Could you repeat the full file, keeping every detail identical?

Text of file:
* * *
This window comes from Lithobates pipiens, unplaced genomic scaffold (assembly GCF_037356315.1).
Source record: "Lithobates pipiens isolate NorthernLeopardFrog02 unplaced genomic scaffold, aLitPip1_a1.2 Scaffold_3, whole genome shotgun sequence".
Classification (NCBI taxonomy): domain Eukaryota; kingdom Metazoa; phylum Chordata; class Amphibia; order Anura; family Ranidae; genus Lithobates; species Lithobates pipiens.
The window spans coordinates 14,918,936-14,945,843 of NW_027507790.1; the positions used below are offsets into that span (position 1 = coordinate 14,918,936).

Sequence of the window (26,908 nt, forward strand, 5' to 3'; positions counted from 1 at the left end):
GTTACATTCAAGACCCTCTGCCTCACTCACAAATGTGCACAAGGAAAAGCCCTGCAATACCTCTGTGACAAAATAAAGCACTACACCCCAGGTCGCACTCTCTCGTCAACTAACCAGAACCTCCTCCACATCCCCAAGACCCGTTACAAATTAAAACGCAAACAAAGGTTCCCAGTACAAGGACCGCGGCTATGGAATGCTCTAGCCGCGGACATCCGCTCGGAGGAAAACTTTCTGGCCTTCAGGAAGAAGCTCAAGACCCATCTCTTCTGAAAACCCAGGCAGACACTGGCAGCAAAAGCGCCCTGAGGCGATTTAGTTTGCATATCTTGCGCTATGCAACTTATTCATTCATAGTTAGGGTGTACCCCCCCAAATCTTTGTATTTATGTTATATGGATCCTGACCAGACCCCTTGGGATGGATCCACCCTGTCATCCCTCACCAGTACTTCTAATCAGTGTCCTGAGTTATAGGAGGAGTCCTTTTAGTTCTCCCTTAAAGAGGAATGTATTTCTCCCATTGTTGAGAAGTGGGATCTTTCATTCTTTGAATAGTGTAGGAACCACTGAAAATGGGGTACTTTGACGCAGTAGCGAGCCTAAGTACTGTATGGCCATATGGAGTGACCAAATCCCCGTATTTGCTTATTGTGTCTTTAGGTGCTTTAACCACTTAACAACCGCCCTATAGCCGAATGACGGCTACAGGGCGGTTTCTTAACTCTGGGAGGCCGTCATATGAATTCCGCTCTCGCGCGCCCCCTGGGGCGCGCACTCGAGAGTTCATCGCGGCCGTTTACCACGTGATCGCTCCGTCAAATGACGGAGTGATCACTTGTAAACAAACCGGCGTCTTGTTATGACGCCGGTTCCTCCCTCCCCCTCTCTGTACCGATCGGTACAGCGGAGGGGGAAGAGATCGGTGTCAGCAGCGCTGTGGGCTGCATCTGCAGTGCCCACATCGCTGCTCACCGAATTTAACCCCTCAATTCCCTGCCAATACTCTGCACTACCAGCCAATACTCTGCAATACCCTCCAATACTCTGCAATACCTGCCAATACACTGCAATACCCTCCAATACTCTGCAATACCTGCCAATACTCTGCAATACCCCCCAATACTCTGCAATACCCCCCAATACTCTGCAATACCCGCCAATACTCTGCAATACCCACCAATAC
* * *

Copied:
This window comes from Lithobates pipiens, unplaced genomic scaffold (assembly GCF_037356315.1).
Source record: "Lithobates pipiens isolate NorthernLeopardFrog02 unplaced genomic scaffold, aLitPip1_a1.2 Scaffold_3, whole genome shotgun sequence".
Classification (NCBI taxonomy): domain Eukaryota; kingdom Metazoa; phylum Chordata; class Amphibia; order Anura; family Ranidae; genus Lithobates; species Lithobates pipiens.
The window spans coordinates 14,918,936-14,945,843 of NW_027507790.1; the positions used below are offsets into that span (position 1 = coordinate 14,918,936).

Sequence of the window (26,908 nt, forward strand, 5' to 3'; positions counted from 1 at the left end):
GTTACATTCAAGACCCTCTGCCTCACTCACAAATGTGCACAAGGAAAAGCCCTGCAATACCTCTGTGACAAAATAAAGCACTACACCCCAGGTCGCACTCTCTCGTCAACTAACCAGAACCTCCTCCACATCCCCAAGACCCGTTACAAATTAAAACGCAAACAAAGGTTCCCAGTACAAGGACCGCGGCTATGGAATGCTCTAGCCGCGGACATCCGCTCGGAGGAAAACTTTCTGGCCTTCAGGAAGAAGCTCAAGACCCATCTCTTCTGAAAACCCAGGCAGACACTGGCAGCAAAAGCGCCCTGAGGCGATTTAGTTTGCATATCTTGCGCTATGCAACTTATTCATTCATAGTTAGGGTGTACCCCCCCAAATCTTTGTATTTATGTTATATGGATCCTGACCAGACCCCTTGGGATGGATCCACCCTGTCATCCCTCACCAGTACTTCTAATCAGTGTCCTGAGTTATAGGAGGAGTCCTTTTAGTTCTCCCTTAAAGAGGAATGTATTTCTCCCATTGTTGAGAAGTGGGATCTTTCATTCTTTGAATAGTGTAGGAACCACTGAAAATGGGGTACTTTGACGCAGTAGCGAGCCTAAGTACTGTATGGCCATATGGAGTGACCAAATCCCCGTATTTGCTTATTGTGTCTTTAGGTGCTTTAACCACTTAACAACCGCCCTATAGCCGAATGACGGCTACAGGGCGGTTTCTTAACTCTGGGAGGCCGTCATATGAATTCCGCTCTCGCGCGCCCCCTGGGGCGCGCACTCGAGAGTTCATCGCGGCCGTTTACCACGTGATCGCTCCGTCAAATGACGGAGTGATCACTTGTAAACAAACCGGCGTCTTGTTATGACGCCGGTTCCTCCCTCCCCCTCTCTGTACCGATCGGTACAGCGGAGGGGGAAGAGATCGGTGTCAGCAGCGCTGTGGGCTGCATCTGCAGTGCCCACATCGCTGCTCACCGAATTTAACCCCTCAATTCCCTGCCAATACTCTGCACTACCAGCCAATACTCTGCAATACCCTCCAATACTCTGCAATACCTGCCAATACACTGCAATACCCTCCAATACTCTGCAATACCTGCCAATACTCTGCAATACCCCCCAATACTCTGCAATACCCCCCAATACTCTGCAATACCCGCCAATACTCTGCAATACCCACCAATAC